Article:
Hand-Assisted Laparoscopic Surgery in Elderly: Is Age an Issue?

Mohammed Iyoob Mohammed Ilyas, MD, Chong H Yin, MD, Giovanna da Silva, MD, Eric G Weiss, MD, Steven D Wexner, MD

Cleveland Clinic Florida

Introduction: Hand-assisted laparoscopic surgery (HALS) is another minimally invasive option for complex colorectal procedures. The feasibility and safety of HALS in the elderly population have not been evaluated. Therefore, the aim of this study was to evaluate the outcomes of HALS in these patients.

Methods: This was a retrospective analysis of a prospectively managed IRB-approved database. Patients who were scheduled for HALS colorectal resections between September 2006 and August 2012 were included. Data extracted included demographics, medical and surgical comorbidities, operative variables, and postoperative outcomes including length of hospital stay, and 30-day morbidity and mortality. Outcomes were compared between patients in two age groups: 65-79 years (group A) and ≥ 80 years (group B). Statistical analysis was performed using SPSS v 15.0; a p value <0.05 was considered statistically significant.

Results: Ninety-six of 97 patients (99%) had their procedure completed by HALS. There were 75 patients in group A and 21 patients in group B. The indications for resections were diverticular disease (41.7%), malignancy (37.5%), inflammatory bowel disease (13.5%), polyps (4.2%), and others causes (3.1%). The most common procedures were sigmoidectomy (47%), anterior resection (27%), total proctocolectomy and subtotal colectomy (8.3% each). All of the patients included had ASA classifications of 2 or 3, with a significant percentage in group B classified as ASA 3 (p <0.05). There were no significant differences between the two groups in other confounding factors such as previous abdominal surgery, neoadjuvant chemoradiation, steroids, and antiplatelet or anticoagulant use. The mean operative time was 192.8 (range: 76 to 371) minutes, and estimated blood loss was 146.6 (range 50-750) ml, with no significant differences between the groups. The mean hospital stay was 7.24 days (group A-6.9, group B-8.5) (p>0.05).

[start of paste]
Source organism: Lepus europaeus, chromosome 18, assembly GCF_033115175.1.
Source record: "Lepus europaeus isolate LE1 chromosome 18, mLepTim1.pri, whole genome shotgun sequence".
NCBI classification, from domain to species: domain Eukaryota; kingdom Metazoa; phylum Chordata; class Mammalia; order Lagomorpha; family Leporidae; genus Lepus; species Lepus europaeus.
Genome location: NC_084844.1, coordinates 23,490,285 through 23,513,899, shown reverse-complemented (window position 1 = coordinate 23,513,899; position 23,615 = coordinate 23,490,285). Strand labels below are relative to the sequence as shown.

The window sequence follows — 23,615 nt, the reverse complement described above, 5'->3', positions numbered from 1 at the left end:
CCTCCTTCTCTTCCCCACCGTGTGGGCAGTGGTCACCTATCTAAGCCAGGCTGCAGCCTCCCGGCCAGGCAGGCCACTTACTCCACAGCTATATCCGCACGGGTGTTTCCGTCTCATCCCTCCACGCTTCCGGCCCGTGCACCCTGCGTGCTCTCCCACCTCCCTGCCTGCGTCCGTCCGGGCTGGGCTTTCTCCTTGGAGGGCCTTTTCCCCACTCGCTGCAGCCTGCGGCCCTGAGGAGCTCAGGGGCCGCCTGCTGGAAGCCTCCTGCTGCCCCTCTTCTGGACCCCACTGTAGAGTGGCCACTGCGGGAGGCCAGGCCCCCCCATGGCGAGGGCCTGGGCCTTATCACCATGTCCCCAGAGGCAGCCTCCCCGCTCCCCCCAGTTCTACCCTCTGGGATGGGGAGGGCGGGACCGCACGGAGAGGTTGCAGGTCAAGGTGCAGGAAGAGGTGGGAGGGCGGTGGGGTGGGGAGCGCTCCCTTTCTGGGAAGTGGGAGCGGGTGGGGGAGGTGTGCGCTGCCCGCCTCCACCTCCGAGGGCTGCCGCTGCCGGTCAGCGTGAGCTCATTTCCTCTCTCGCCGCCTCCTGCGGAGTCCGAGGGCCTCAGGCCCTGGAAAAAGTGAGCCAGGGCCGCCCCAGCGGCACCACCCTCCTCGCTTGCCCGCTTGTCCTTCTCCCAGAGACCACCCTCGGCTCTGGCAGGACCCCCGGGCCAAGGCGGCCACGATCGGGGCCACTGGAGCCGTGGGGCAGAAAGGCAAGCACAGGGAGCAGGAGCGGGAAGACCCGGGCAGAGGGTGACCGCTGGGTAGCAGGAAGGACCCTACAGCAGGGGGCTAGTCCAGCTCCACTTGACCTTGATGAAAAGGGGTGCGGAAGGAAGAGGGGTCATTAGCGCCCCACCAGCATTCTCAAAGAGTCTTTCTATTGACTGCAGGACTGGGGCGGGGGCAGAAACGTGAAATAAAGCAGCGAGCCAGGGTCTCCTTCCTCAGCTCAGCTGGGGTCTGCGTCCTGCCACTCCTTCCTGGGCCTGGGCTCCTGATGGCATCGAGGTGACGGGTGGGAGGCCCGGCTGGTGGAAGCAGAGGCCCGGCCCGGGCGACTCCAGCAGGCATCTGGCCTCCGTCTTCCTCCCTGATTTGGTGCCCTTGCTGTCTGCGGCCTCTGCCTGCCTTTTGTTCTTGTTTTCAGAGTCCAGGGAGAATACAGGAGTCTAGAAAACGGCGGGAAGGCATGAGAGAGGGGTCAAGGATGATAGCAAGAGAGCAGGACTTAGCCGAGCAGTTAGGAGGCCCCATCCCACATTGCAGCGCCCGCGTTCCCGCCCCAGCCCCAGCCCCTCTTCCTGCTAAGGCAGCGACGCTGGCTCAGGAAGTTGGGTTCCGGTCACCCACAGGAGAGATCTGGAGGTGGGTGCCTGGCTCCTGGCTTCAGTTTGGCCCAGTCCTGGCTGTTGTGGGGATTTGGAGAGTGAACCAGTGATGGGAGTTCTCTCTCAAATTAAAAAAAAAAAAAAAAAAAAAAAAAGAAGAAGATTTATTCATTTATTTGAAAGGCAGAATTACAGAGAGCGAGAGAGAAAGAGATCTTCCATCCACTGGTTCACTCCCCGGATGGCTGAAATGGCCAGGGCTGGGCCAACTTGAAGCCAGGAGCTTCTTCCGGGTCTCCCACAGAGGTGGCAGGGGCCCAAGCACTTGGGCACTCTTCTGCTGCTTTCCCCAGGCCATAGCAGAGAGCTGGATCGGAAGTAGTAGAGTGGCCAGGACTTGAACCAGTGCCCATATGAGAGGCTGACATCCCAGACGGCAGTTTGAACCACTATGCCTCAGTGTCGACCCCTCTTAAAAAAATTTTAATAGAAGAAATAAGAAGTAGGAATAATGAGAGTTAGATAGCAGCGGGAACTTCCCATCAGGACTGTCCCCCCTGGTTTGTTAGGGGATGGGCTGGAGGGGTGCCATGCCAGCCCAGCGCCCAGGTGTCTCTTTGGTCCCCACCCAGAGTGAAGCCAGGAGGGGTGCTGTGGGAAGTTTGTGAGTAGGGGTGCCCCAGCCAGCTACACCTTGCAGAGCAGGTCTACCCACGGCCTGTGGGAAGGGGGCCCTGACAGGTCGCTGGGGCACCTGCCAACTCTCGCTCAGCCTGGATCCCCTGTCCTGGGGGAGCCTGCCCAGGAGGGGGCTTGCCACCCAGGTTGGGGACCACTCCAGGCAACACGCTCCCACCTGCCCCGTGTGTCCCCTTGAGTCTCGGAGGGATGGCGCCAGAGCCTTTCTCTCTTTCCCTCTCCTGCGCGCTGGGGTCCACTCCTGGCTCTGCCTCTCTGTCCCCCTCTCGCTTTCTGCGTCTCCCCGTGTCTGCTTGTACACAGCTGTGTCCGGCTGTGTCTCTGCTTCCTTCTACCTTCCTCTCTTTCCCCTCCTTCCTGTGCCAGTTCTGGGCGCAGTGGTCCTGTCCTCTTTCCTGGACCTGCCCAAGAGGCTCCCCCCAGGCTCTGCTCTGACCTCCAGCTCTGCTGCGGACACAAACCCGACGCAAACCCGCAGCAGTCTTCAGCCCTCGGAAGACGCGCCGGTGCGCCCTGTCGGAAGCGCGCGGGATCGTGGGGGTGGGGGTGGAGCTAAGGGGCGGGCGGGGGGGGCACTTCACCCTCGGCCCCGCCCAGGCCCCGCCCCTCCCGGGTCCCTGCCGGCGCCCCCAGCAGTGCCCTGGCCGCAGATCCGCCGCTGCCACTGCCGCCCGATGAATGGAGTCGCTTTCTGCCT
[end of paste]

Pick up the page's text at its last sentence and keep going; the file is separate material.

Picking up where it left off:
The most common postoperative complication was surgical site infection (12.5%) followed by prolonged ileus (9.4%) and cardiac events (4.2%). Ninety-two percent of patients had bowel anastomosis with a 3.4% leak rate (n=3, group A-3, group B-0). Two of the patients needed CT-guided drainage, and another patient needed a laparoscopic diverting loop ileostomy and abdominal washout. A diverting ileostomy was made in 22 patients (23%); high-output stoma-related complications were noted complicating the postoperative period in 18% of patients (n=4). Paradoxically, the 30-day readmission rate was 13.3% in group A (n=10) and 0% in group B (p>0.05); there was no 30-day mortality in either group.

The outcome analysis did not show any significant differences in the variables evaluated between the two groups.

Conclusions: Colorectal HALS resection is a viable option for the elderly including octogenarians.

Session: Poster Presentation

Program Number: P112

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